Magazine article Washington Report on Middle East Affairs

Tarazi Examines Israel's Vision for a Noncontiguous Palestinian State

Magazine article Washington Report on Middle East Affairs

Tarazi Examines Israel's Vision for a Noncontiguous Palestinian State

Article excerpt

Campus Activism

"Israelis have never issued a map of their proposal for a Palestinian state," Palestinian legal adviser Michael Tarazi said at a Sept. 26 forum at the Johns Hopkins School of Advanced International Studies in Washington, DC.

The school's "Understanding the Middle East Club" invited Tarazi to give the Palestinian perspective of the failed Middle East peace negotiations held in Camp David and Taba, Egypt three years ago.

Tarazi opened his lecture by presenting a map of the Palestinian state Israel proposed at Camp David, which divided the West Bank into three separate areas. Pointing to each area of land, Tarazi asked, "Would it have been able to survive as a viable state?"

Israel's vision for a noncontiguous Palestinian state, he said, "would have made the [Palestinian] economy dependent on Israeli goodwill and permission to cross boundaries."

Though some Israeli officials claim that Prime Minister Ehud Barak offered up to 95 percent of the West Bank and Gaza to the Palestinians, this figure does not include East Jerusalem, which Israelis do not consider occupied territory. "Don't be fooled by percentages," Tarazi told his audience of approximately 50 students. East Jerusalem was not included in the proposal, among other reasons, he said, because Israel wanted to hold on to Ariel, a massive Jewish settlement in the northern West Bank. Ariel's residents are lured to the settlement through financial incentives like tax benefits and low mortgages. The settlement is particularly important to Israel because it provides easy access to pure water, Tarazi added.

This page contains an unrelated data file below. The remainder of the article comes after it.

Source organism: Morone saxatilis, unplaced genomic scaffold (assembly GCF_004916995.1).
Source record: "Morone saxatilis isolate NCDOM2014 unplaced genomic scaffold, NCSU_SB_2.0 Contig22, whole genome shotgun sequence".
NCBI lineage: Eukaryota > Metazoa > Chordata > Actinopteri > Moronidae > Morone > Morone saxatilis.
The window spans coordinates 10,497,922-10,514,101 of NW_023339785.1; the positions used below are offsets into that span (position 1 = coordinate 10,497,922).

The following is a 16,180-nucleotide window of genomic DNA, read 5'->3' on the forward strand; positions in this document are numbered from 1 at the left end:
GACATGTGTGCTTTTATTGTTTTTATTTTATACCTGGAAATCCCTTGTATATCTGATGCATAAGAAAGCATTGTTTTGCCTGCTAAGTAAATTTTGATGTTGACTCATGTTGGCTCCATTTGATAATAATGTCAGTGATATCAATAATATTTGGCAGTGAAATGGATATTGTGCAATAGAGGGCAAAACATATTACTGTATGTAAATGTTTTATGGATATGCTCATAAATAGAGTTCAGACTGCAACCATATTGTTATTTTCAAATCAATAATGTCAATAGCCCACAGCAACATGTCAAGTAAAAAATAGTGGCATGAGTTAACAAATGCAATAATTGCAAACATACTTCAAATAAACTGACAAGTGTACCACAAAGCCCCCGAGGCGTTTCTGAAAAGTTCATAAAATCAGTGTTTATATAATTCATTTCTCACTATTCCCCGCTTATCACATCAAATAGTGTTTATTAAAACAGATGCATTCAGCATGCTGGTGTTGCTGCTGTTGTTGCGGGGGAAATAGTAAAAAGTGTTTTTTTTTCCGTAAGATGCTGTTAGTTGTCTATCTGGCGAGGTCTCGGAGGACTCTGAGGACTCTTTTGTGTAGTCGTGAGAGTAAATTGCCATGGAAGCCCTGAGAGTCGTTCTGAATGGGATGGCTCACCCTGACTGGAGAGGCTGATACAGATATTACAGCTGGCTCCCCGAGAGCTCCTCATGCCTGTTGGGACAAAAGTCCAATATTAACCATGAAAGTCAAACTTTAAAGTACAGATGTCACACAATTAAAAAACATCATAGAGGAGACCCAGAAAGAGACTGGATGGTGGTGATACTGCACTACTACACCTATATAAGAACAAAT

In addition to having no adjoining borders, the Palestinian state proposed at Camp David would have given Palestinians very little independence, Tarazi contended. "Israel wanted to control airspace, including movement of airplanes, mobile telephone service, and satellites," he explained. Nor, he added, would Palestinians have been given control of their borders.

Tarazi likened the proposed state to a prison: "95 percent of a prison belongs to prisoners," he noted, "but the 5 percent that the prison guards hold on to allows them to control the prison population inside."

Ultimately, he maintained, "Palestinians aren't after larger jail cells, but getting out of jail entirely. …

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